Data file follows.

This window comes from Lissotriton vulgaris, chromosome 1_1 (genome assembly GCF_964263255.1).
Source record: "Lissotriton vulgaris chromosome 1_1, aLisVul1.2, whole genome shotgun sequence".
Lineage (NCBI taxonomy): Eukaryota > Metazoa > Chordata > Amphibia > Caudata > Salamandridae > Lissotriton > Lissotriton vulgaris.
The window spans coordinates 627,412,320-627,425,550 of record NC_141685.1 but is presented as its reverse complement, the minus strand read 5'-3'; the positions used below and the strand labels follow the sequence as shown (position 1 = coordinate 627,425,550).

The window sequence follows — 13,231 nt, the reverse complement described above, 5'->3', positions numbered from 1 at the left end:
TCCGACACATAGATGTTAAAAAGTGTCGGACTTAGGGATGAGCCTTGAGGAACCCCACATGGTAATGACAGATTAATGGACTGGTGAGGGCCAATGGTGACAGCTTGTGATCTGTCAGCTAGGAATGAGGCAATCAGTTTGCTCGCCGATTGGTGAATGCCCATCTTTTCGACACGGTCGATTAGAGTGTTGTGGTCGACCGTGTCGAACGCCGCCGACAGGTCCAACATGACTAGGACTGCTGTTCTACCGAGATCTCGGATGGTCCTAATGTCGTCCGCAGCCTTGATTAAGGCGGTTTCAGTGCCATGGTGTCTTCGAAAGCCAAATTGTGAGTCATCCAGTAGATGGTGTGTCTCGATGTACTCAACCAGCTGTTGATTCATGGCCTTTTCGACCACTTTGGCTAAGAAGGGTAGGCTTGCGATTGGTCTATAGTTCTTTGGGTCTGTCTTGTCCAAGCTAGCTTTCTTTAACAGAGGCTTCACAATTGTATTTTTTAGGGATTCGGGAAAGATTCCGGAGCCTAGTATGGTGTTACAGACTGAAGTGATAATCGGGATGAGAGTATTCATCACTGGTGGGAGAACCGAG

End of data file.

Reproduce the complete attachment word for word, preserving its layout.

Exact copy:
This window comes from Lissotriton vulgaris, chromosome 1_1 (genome assembly GCF_964263255.1).
Source record: "Lissotriton vulgaris chromosome 1_1, aLisVul1.2, whole genome shotgun sequence".
Lineage (NCBI taxonomy): Eukaryota > Metazoa > Chordata > Amphibia > Caudata > Salamandridae > Lissotriton > Lissotriton vulgaris.
The window spans coordinates 627,412,320-627,425,550 of record NC_141685.1 but is presented as its reverse complement, the minus strand read 5'-3'; the positions used below and the strand labels follow the sequence as shown (position 1 = coordinate 627,425,550).

The window sequence follows — 13,231 nt, the reverse complement described above, 5'->3', positions numbered from 1 at the left end:
TCCGACACATAGATGTTAAAAAGTGTCGGACTTAGGGATGAGCCTTGAGGAACCCCACATGGTAATGACAGATTAATGGACTGGTGAGGGCCAATGGTGACAGCTTGTGATCTGTCAGCTAGGAATGAGGCAATCAGTTTGCTCGCCGATTGGTGAATGCCCATCTTTTCGACACGGTCGATTAGAGTGTTGTGGTCGACCGTGTCGAACGCCGCCGACAGGTCCAACATGACTAGGACTGCTGTTCTACCGAGATCTCGGATGGTCCTAATGTCGTCCGCAGCCTTGATTAAGGCGGTTTCAGTGCCATGGTGTCTTCGAAAGCCAAATTGTGAGTCATCCAGTAGATGGTGTGTCTCGATGTACTCAACCAGCTGTTGATTCATGGCCTTTTCGACCACTTTGGCTAAGAAGGGTAGGCTTGCGATTGGTCTATAGTTCTTTGGGTCTGTCTTGTCCAAGCTAGCTTTCTTTAACAGAGGCTTCACAATTGTATTTTTTAGGGATTCGGGAAAGATTCCGGAGCCTAGTATGGTGTTACAGACTGAAGTGATAATCGGGATGAGAGTATTCATCACTGGTGGGAGAACCGAG